The Dating Preferences of Liberals and Conservatives

Abstract

American politics has become more polarized. The source of the phenomena is debated. We posit that human mate choice may play a role in the process. Spouses are highly correlated in their political preferences, and research in behavioral genetics, neuroscience, and endocrinology shows that political preferences develop through a complex interaction of social upbringing, life experience, immediate circumstance, and genes and hormones, operating through one’s psychological architecture by Hatemi et al. (J Theor Politics, 24:305–327, 2012). Consequently, if people with similar political values produce children, there will be more individuals at the ideological extremes over generations. This said, we are left with a mystery: spousal concordance on political attitudes does not result from convergence over the course of the relationship, nor are spouses initially selecting one another on political preferences. We examine whether positive mate assortation—like seeks like—on non-political factors such as lifestyle and demographics could lead to inadvertent assortation on political preferences. Using a sample of Internet dating profiles we find that both liberals and conservatives seek to date individuals who are like themselves. This result suggests a pathway by which long-term couples come to share political preferences, which in turn could be fueling the widening ideological gap in the United States.

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Notes

  1. 1.

    Among the traits along which humans assort, political orientation is among the highest, correlating at about r = 0.67–0.70 between spouses (Eaves et al. 1999; Martin et al. 1986). Only religion and church attendance are more concordant.

  2. 2.

    Assortative mating is pervasive in a variety of species, including humans (Mare 1991; Vandenberg 1972). In humans, it is extremely rare to find negative assortment on any social trait of interest. Rather, humans assort positively on a number of traits, including religiosity (Botwin et al. 1997), intelligence (Kanazawa 2010) and political ideology (Alford et al. 2011; Eaves et al. 1999).

  3. 3.

    For evidence of how differences in political preferences can negatively influence one’s perception of potential dating partners see Byrne (1961), Cavior et al. (1975), Curry and Kenny (1974), and Kofoed (2008).

  4. 4.

    For example, literature consistent with an evolutionary theory on parental investment suggests that men privilege physical attractiveness in women, while women often seek wealth and status from men (Todd et al. 2007).

  5. 5.

    Although the site itself is public, with no inherent expectation of privacy, in our human subjects protocol we agreed to keep the exact source confidential to preserve the privacy of those individuals posting profiles.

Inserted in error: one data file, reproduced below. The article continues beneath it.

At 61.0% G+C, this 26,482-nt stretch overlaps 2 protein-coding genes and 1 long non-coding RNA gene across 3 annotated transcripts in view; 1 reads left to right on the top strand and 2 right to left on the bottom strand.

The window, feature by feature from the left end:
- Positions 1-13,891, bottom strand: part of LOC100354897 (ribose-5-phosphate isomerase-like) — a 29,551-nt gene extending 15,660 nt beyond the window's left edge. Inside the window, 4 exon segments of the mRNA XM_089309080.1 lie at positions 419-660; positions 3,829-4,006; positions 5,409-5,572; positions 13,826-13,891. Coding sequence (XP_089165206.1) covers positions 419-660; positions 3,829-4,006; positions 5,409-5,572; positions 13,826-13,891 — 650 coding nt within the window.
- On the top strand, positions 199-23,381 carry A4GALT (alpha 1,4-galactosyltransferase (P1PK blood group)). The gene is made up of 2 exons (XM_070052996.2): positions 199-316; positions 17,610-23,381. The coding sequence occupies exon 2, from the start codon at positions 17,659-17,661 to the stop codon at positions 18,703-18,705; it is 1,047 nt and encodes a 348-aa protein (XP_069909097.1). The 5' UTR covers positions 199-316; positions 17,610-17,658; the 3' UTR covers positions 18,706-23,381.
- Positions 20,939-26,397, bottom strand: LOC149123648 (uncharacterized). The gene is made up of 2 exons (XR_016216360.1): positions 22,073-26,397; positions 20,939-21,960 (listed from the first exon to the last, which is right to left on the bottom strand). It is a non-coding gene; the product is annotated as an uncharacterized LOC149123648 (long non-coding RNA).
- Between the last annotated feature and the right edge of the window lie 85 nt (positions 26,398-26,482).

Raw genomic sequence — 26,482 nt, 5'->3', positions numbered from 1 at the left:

6. 6.

    For other examples see Pawlowski and Dunbar (1999) on how older women have an incentive not to list their age in dating profiles to appear younger, and Hall et al. (2010) on how men are more likely to misrepresent personal assets, while women are more likely to misrepresent weight. We thank an anonymous reviewer for clarifying this feature of our data set.

  7. 7.

    The program, instructions and examples are available at http://www.matthewckeller.com/html/pedevolve.html. The simulation procedure and code are available from the authors.

  8. 8.

    Also see Agrawal et al. (2006) for evidence of assortation on psychoactive substances.

  9. 9.

    Additional studies on this sample and an Australian population report similar results (see Martin et al. 1986).

  10. 10.

    At other points in time, other issues aside from race might have, or will, separate the dating preferences of liberals and conservatives.

  11. 11.

    However, it is unlikely anyone of the three of us will be around to be proven right or wrong.

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Acknowledgments

The authors wish to thank the members of the Nowicki Lab at Duke University for support and feedback. The University of Miami provided resources to CAK for data collection.

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Correspondence to Casey A. Klofstad.

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Klofstad, C.A., McDermott, R. & Hatemi, P.K. The Dating Preferences of Liberals and Conservatives. Polit Behav 35, 519–538 (2013). https://doi.org/10.1007/s11109-012-9207-z

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Keywords

  • Ideology
  • Polarization
  • Human mate choice
  • Mate assortation